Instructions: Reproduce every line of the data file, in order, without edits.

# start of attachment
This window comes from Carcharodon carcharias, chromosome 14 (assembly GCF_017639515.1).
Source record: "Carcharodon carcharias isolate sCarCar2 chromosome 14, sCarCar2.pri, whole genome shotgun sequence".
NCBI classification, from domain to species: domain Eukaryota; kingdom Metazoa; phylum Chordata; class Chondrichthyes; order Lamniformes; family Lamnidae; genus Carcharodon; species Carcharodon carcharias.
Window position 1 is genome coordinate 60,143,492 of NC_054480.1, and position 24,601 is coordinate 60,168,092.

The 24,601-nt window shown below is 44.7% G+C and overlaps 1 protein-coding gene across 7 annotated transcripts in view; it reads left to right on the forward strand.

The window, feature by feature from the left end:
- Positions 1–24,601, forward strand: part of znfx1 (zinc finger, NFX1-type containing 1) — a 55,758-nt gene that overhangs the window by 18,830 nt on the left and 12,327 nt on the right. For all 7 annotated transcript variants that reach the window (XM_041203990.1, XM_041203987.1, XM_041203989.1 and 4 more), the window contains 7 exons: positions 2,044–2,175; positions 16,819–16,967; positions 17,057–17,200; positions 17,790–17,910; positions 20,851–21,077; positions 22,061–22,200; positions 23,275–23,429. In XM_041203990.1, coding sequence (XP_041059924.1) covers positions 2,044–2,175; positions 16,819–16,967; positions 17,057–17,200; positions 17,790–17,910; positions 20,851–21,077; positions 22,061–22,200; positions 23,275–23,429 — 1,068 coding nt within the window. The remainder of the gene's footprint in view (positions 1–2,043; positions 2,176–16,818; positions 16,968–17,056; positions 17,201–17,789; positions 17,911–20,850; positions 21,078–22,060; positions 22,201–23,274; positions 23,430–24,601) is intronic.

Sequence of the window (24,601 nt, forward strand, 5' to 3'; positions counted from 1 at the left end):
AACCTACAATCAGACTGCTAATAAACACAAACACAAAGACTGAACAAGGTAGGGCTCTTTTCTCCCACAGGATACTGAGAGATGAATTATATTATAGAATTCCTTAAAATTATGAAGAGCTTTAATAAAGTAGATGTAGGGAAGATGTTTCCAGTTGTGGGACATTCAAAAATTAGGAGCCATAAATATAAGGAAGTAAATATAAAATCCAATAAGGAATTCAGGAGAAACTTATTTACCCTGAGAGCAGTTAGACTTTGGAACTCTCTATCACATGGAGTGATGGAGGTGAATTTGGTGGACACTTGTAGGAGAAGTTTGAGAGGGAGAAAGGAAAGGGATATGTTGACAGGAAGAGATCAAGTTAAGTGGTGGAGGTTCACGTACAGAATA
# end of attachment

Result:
This window comes from Carcharodon carcharias, chromosome 14 (assembly GCF_017639515.1).
Source record: "Carcharodon carcharias isolate sCarCar2 chromosome 14, sCarCar2.pri, whole genome shotgun sequence".
NCBI classification, from domain to species: domain Eukaryota; kingdom Metazoa; phylum Chordata; class Chondrichthyes; order Lamniformes; family Lamnidae; genus Carcharodon; species Carcharodon carcharias.
Window position 1 is genome coordinate 60,143,492 of NC_054480.1, and position 24,601 is coordinate 60,168,092.

The 24,601-nt window shown below is 44.7% G+C and overlaps 1 protein-coding gene across 7 annotated transcripts in view; it reads left to right on the forward strand.

The window, feature by feature from the left end:
- Positions 1–24,601, forward strand: part of znfx1 (zinc finger, NFX1-type containing 1) — a 55,758-nt gene that overhangs the window by 18,830 nt on the left and 12,327 nt on the right. For all 7 annotated transcript variants that reach the window (XM_041203990.1, XM_041203987.1, XM_041203989.1 and 4 more), the window contains 7 exons: positions 2,044–2,175; positions 16,819–16,967; positions 17,057–17,200; positions 17,790–17,910; positions 20,851–21,077; positions 22,061–22,200; positions 23,275–23,429. In XM_041203990.1, coding sequence (XP_041059924.1) covers positions 2,044–2,175; positions 16,819–16,967; positions 17,057–17,200; positions 17,790–17,910; positions 20,851–21,077; positions 22,061–22,200; positions 23,275–23,429 — 1,068 coding nt within the window. The remainder of the gene's footprint in view (positions 1–2,043; positions 2,176–16,818; positions 16,968–17,056; positions 17,201–17,789; positions 17,911–20,850; positions 21,078–22,060; positions 22,201–23,274; positions 23,430–24,601) is intronic.

Sequence of the window (24,601 nt, forward strand, 5' to 3'; positions counted from 1 at the left end):
AACCTACAATCAGACTGCTAATAAACACAAACACAAAGACTGAACAAGGTAGGGCTCTTTTCTCCCACAGGATACTGAGAGATGAATTATATTATAGAATTCCTTAAAATTATGAAGAGCTTTAATAAAGTAGATGTAGGGAAGATGTTTCCAGTTGTGGGACATTCAAAAATTAGGAGCCATAAATATAAGGAAGTAAATATAAAATCCAATAAGGAATTCAGGAGAAACTTATTTACCCTGAGAGCAGTTAGACTTTGGAACTCTCTATCACATGGAGTGATGGAGGTGAATTTGGTGGACACTTGTAGGAGAAGTTTGAGAGGGAGAAAGGAAAGGGATATGTTGACAGGAAGAGATCAAGTTAAGTGGTGGAGGTTCACGTACAGAATA